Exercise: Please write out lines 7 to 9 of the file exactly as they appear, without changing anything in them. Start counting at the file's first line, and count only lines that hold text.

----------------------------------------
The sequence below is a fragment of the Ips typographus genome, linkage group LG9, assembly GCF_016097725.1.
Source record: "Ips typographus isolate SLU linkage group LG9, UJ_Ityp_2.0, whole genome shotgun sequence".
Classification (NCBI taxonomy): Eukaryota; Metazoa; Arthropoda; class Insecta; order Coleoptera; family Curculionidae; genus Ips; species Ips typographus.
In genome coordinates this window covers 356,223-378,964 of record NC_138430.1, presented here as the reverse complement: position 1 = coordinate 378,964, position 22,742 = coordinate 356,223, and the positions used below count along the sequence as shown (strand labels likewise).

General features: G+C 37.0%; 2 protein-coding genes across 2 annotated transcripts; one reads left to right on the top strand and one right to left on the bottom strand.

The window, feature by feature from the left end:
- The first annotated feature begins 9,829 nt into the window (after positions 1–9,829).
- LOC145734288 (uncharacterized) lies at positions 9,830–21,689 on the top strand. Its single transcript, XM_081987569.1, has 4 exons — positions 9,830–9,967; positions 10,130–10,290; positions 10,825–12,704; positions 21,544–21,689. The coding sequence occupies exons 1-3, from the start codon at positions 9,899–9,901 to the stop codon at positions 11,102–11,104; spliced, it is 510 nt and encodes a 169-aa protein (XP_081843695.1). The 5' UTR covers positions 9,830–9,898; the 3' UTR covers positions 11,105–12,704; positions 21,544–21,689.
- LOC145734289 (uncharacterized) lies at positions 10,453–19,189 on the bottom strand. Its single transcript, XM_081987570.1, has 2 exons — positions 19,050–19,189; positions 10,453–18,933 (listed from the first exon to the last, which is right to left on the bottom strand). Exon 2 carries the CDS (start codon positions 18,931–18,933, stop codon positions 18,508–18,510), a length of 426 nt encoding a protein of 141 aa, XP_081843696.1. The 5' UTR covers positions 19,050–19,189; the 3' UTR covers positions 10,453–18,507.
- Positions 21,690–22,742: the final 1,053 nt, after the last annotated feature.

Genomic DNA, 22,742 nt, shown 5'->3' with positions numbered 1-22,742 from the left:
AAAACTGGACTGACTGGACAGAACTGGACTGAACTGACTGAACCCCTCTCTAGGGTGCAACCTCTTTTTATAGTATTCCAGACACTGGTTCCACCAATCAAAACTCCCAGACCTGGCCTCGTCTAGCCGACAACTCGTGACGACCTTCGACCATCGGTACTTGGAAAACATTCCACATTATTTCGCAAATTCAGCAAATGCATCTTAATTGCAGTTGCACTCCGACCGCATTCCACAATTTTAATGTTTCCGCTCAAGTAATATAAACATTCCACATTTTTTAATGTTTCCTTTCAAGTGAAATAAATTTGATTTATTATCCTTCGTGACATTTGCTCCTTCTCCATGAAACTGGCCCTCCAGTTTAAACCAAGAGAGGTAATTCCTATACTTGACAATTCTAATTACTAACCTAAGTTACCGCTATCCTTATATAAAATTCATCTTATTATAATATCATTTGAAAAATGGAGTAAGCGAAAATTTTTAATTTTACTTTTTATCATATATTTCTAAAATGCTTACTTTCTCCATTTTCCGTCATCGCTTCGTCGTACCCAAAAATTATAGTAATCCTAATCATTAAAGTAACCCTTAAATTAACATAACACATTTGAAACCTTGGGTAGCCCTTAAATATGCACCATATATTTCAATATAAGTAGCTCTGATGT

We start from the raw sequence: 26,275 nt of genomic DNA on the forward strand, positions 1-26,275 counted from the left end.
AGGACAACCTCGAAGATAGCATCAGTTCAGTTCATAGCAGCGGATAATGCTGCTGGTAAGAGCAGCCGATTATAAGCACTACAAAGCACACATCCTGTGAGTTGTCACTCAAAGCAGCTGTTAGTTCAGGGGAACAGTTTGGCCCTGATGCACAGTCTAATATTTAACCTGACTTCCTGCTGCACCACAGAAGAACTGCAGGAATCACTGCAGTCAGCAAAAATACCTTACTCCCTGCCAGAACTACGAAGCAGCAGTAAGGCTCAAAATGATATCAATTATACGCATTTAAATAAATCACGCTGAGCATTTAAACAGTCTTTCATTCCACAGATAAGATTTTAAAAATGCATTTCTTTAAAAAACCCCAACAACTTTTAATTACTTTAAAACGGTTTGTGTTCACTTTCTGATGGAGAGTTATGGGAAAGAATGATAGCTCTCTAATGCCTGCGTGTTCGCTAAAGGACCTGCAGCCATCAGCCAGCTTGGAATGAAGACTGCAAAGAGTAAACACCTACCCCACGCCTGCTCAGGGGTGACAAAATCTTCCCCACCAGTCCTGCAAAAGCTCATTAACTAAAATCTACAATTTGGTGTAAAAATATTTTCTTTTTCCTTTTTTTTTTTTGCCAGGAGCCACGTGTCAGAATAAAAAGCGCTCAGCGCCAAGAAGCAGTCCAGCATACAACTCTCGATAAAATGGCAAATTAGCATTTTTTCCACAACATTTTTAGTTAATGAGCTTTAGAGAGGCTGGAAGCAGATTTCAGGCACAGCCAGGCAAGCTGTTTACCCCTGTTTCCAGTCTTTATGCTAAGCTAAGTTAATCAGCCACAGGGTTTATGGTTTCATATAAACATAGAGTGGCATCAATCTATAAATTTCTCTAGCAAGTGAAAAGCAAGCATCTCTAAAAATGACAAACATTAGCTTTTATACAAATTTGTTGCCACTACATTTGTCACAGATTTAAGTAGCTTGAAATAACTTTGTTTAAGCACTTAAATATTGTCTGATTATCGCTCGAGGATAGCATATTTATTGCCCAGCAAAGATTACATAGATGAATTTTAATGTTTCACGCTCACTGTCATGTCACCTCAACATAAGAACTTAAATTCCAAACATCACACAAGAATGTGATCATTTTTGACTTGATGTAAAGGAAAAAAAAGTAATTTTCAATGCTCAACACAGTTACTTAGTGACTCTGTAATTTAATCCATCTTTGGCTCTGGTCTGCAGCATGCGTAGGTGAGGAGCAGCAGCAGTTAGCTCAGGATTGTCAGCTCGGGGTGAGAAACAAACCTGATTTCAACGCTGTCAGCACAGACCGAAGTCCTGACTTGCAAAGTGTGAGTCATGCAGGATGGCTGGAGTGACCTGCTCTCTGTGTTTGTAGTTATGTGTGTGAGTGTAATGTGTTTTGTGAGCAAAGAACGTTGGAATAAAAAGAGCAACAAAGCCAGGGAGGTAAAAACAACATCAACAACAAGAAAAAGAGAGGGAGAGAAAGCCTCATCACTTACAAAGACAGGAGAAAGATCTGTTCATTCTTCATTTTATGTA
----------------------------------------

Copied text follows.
- The first annotated feature begins 9,829 nt into the window (after positions 1–9,829).
- LOC145734288 (uncharacterized) lies at positions 9,830–21,689 on the top strand. Its single transcript, XM_081987569.1, has 4 exons — positions 9,830–9,967; positions 10,130–10,290; positions 10,825–12,704; positions 21,544–21,689. The coding sequence occupies exons 1-3, from the start codon at positions 9,899–9,901 to the stop codon at positions 11,102–11,104; spliced, it is 510 nt and encodes a 169-aa protein (XP_081843695.1). The 5' UTR covers positions 9,830–9,898; the 3' UTR covers positions 11,105–12,704; positions 21,544–21,689.
- LOC145734289 (uncharacterized) lies at positions 10,453–19,189 on the bottom strand. Its single transcript, XM_081987570.1, has 2 exons — positions 19,050–19,189; positions 10,453–18,933 (listed from the first exon to the last, which is right to left on the bottom strand). Exon 2 carries the CDS (start codon positions 18,931–18,933, stop codon positions 18,508–18,510), a length of 426 nt encoding a protein of 141 aa, XP_081843696.1. The 5' UTR covers positions 19,050–19,189; the 3' UTR covers positions 10,453–18,507.